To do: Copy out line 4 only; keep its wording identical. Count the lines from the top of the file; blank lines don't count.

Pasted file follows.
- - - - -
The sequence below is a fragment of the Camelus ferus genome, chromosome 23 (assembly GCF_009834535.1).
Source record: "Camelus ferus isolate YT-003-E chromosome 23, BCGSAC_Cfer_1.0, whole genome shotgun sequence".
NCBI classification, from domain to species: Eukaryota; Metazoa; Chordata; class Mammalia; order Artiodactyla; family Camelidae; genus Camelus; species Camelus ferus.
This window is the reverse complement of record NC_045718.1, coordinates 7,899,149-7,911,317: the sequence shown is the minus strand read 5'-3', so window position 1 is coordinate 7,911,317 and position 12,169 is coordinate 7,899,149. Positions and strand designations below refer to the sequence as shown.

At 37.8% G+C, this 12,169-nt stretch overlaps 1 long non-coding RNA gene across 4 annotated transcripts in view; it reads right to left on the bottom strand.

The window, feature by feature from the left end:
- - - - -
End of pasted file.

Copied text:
This window is the reverse complement of record NC_045718.1, coordinates 7,899,149-7,911,317: the sequence shown is the minus strand read 5'-3', so window position 1 is coordinate 7,911,317 and position 12,169 is coordinate 7,899,149. Positions and strand designations below refer to the sequence as shown.